Dual vulnerability combo in popular CMS Joomla could lead to full system compromise

Patched finally issued following difficult triage and disclosure process

Security researchers have revealed the details of two vulnerabilities in Joomla – the popular content management system – which, if chained together, could be used to achieve full system compromise.

The two vulnerabilities – a password reset vulnerability and a stored cross-site scripting (XSS) flaw – were both discovered by security researchers at Fortbridge and responsibly disclosed to Joomla’s developers in February and March, respectively.

After some delays, Joomla released a patch for the XSS vulnerability with version 3.9.2 of the CMS (released in May). The (arguably less serious) password reset vulnerability will be resolved with a “trusted_hosts” configuration, Joomla’s developers told Fortbridge.

Combination attack

The two vulnerabilities in Joomla were both high severity and “when chained together they allow an attacker to take over a Joomla website completely”, Fortbridge’s Adrian Tiron told The Daily Swig.

“Once the attacker has full access to the Joomla website, [they] can upload a php shell which will allow [them] to execute commands on the server,” Tiron warned.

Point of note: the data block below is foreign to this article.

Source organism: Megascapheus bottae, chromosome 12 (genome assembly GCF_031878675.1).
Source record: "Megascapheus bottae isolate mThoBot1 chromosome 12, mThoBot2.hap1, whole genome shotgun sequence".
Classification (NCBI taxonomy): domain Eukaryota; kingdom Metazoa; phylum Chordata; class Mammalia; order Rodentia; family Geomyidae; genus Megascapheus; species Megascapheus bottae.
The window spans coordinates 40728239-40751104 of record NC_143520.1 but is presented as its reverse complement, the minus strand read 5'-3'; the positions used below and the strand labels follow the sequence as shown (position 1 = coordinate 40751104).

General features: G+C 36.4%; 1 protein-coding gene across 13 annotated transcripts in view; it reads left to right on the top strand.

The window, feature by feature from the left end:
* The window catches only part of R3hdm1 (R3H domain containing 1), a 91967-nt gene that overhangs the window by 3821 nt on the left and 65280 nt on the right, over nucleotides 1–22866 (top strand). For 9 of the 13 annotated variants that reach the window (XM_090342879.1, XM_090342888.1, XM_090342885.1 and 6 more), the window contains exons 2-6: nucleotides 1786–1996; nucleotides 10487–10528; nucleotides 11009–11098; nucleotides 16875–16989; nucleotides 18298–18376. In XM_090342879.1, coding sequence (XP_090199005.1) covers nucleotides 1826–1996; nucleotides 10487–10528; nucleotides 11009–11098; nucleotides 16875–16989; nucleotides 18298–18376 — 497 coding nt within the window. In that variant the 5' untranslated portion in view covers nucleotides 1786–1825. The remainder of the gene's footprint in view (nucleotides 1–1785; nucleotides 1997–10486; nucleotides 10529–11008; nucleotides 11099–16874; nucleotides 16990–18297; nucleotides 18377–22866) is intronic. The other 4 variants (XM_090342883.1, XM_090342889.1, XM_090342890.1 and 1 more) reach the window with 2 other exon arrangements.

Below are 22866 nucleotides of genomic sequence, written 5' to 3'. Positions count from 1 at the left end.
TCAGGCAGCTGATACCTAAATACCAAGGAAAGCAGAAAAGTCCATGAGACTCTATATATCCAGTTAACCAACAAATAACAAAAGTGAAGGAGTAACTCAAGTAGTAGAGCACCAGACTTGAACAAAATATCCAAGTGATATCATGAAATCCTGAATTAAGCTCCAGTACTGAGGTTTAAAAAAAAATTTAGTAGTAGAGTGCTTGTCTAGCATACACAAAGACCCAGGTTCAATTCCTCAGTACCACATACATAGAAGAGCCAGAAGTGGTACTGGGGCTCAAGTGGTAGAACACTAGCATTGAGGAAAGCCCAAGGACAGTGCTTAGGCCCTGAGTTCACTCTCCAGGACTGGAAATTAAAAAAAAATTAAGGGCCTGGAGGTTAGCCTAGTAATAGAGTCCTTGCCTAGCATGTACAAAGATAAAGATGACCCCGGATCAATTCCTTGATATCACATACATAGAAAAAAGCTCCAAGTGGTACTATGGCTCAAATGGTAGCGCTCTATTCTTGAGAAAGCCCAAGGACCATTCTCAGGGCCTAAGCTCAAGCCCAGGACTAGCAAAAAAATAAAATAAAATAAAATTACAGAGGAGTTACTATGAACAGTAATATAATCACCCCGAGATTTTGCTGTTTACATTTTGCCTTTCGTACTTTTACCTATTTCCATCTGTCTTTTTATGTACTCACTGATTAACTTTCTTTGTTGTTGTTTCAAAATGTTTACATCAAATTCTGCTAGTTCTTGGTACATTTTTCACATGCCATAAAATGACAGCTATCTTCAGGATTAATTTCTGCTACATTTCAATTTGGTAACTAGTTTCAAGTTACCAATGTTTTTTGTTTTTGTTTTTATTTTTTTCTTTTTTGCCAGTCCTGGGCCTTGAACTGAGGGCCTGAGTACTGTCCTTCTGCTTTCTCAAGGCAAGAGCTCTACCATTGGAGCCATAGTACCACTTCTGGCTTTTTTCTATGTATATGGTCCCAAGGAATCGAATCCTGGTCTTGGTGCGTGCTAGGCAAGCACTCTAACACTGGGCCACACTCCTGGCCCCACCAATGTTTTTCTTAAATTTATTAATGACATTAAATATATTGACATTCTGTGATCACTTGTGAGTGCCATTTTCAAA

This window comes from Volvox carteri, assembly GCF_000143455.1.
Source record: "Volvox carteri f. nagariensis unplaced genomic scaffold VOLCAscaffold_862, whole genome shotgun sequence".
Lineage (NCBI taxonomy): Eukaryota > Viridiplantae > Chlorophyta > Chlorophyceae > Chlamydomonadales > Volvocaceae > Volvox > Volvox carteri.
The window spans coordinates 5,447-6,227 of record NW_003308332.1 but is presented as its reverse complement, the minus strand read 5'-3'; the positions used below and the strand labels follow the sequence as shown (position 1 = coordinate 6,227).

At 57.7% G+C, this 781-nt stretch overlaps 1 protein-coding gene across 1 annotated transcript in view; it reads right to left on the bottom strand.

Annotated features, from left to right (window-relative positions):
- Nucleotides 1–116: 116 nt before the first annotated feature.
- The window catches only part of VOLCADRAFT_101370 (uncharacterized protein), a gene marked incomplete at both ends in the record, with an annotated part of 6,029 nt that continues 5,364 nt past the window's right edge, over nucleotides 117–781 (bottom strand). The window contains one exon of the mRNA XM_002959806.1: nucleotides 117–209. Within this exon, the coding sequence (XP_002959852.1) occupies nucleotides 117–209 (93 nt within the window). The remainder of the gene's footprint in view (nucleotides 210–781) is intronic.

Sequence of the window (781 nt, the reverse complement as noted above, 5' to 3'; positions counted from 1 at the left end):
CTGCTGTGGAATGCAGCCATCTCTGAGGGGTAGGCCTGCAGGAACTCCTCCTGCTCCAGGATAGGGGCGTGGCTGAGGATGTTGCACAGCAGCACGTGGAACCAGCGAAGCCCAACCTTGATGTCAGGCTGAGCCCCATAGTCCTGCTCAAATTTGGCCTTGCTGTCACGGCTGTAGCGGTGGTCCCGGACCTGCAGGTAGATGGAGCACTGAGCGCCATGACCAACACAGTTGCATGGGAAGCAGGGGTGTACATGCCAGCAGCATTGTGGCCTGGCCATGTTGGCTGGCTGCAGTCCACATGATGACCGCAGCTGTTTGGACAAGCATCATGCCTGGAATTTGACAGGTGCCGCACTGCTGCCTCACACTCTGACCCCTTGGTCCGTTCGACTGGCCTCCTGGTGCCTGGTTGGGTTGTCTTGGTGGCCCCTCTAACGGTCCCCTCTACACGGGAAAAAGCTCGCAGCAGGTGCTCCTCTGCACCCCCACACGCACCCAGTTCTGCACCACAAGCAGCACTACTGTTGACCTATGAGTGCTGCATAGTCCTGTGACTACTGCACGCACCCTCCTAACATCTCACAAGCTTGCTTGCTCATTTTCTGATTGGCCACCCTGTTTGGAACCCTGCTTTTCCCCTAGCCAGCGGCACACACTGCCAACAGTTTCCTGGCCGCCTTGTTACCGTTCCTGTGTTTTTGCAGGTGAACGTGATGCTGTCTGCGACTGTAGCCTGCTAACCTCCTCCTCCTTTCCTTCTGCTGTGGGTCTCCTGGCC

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The first vulnerability allows the attacker to reset an administrator’s password.

Tiron explained: “The attacker triggers the password reset process and can manipulate the password reset link to point to the attacker’s server where [they will] capture the victim’s token and reset [their] password once the victim clicks on the link, or the link is fetched by some AV/EDR [anti-virus/ endpoint detection and response] scanning solution.

“Once the attacker was able to reset the admin’s password an obtained admin privileges, [they] use the second vulnerability, a stored XSS, to target the ‘Super Admin’ user.”

By escalating privileges to ‘Super Admin’, an attacker can gain full access and the ability to run a remote code execution (RCE) attack against a vulnerable Joomla CMS, Fortbridge warns.

The root cause of the second flaw is that Joomla’s developers used a blocklist to block extensions, but forgot to block .html, according to Fortbridge.

Wider lessons

Fortbridge published a detailed technical write-up of its finding this week. A related proof of concept code was posted on GitHub.

The Daily Swig invited Joomla to comment on these findings but we’re yet to hear back. We’ll update this story as and when more information comes to hand.

Joomla is one of the most popular CMS platforms with more than 1.5 million installations worldwide. Fortbridge came across the bugs it discovered in the platform during a penetration testing exercise.

Beyond the significance of the findings in their own right they offer lessons to other developers, according to Fortbridge’s Tiron.

For one thing the sored XSS flaw would have been preventable through the use of allowlists rather than blocklists. Secondly avoid making password reset links using $_SERVER[‘HTTP_HOST’] / $_SERVER[‘SERVER_NAME’], because these “variables are actually user input”, Tiron advised.

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